It is only in the last 20 years that the idea of anorexia as a biologic controlled genetic mental illness has come about. For so long, treatment focused on the need for control, environment, parents, etc. that was causing these issues. It is only recently that we have begun to study the neurobiology of eating disorders.
Studies have found that more than half of this disorder is contributed genetically from the traits with which the brain is born in the first place.
We do see these traits cross-transmitted between anorexia and bulimia, probably because some of those subsets are cross transmitted such as set-shifting or ideas about weight, exercise, or body image, etc.
The truth is, there is no giant “Anorexia/Bulimia Gene.”
As such, we are always looking for smaller parts of the disorder which might control smaller brain circuits. Set-shifting, low self-esteem, or ego-syntonic vomiting are the kinds of things that you might find a stronger genetic link.
It is important to remember the saying that genetics loads the gun and environment pulls the trigger. For some, this trigger is sensitive, and the individual can have no trauma or obvious experience but develop a disorder. For others, their brains are more resistant.
One study on depression looked at serotonin, which is another big hormone for appetite and satiety. Basically, the study found that there was a long version the DOUBLE L MAJOR BRAIN that is more stress resilient and a DOUBLE SHORT S that is more stress sensitive.
As individuals go through stressful life events, if they have a resistant brain, the chance of depression goes up to about 17%. Individuals with more stress-sensitive brains that experience a stressful event have a 40% increase in experiencing depression.
Using this to look at risk for anorexia, as well as possible risks of self-esteem, amount of exercise, or how the brain responds to lack of calories – there will be risk factors showing that individuals will be at a higher or lower risk to these factors based on the sensitivity of their brain.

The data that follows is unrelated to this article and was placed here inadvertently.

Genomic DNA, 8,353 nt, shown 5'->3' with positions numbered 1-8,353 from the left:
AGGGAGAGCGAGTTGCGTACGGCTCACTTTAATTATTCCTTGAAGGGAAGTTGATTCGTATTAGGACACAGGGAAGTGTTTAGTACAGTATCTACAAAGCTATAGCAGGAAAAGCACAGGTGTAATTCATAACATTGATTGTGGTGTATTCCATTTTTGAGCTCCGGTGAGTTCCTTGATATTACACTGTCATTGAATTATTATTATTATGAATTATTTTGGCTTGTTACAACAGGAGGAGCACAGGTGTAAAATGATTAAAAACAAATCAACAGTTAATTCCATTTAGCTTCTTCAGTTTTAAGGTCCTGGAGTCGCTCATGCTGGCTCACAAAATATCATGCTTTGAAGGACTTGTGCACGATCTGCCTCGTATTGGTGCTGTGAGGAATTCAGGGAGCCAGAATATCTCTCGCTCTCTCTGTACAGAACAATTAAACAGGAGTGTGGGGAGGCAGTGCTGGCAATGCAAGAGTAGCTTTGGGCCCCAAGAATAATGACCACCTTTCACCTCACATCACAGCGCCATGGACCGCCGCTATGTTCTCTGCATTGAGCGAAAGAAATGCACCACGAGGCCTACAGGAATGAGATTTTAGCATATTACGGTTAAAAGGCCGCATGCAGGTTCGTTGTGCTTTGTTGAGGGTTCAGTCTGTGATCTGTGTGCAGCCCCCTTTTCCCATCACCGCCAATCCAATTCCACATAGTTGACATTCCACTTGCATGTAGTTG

Studies are also being done on estrogen and testosterone and what these can show us. Most of the clients at my practice under the age of 12 experiencing disordered eating are boys, and those over the age of 12 are girls.
Estrogen is an important bodily hormone that changes things like serotonin, cortisol (a stress hormone), frontal planning circuits, limbic circuits, etc. This certainly leads to different risks of complex functions such as body weight changes or anxiety.
As such, puberty is a big risk or trigger for a lot my female patients. This is not only true because of those biological changes but because of environmental changes as incidences of sexual assault increase at this age.
We live in a high-stress environment that expects a lot out of kids when they are very young, whether it be intellectually, athletically, etc. Additionally, if an individual does lose weight due to an eating disorder, we live in a culture that compliments and glorifies that, possibly reinforcing a harmful behavior.
Then, we look at the state of the disorder and, with anorexia, the state is often malnutrition. It is for this reason that, after World War II, they were careful to refeed survivors from concentration camps.
These individuals were so severely malnourished and experienced resulting depression, stomach aches, headaches, preoccupation with food, and isolation. These factors alone make it difficult to improve a malnourished brain.
Malnourished brains don’t respond to therapy or medications as well. Therefore, the importance of nourishment cannot be over-emphasized. Individuals with anorexia tend to have excess limbic serotonin probably responsible for error detection, anxiety, and brain sensitivity.
Additionally, when individuals don’t eat, they don’t take in tryptophan which lowers serotonin levels and can numb their brains, making them feel a little better.
Unfortunately, this is also a finding seen in individuals that commit suicide. Don’t forget, eating disorders have the highest rate of suicide of any mental illness, even higher than depression and bipolar disorder.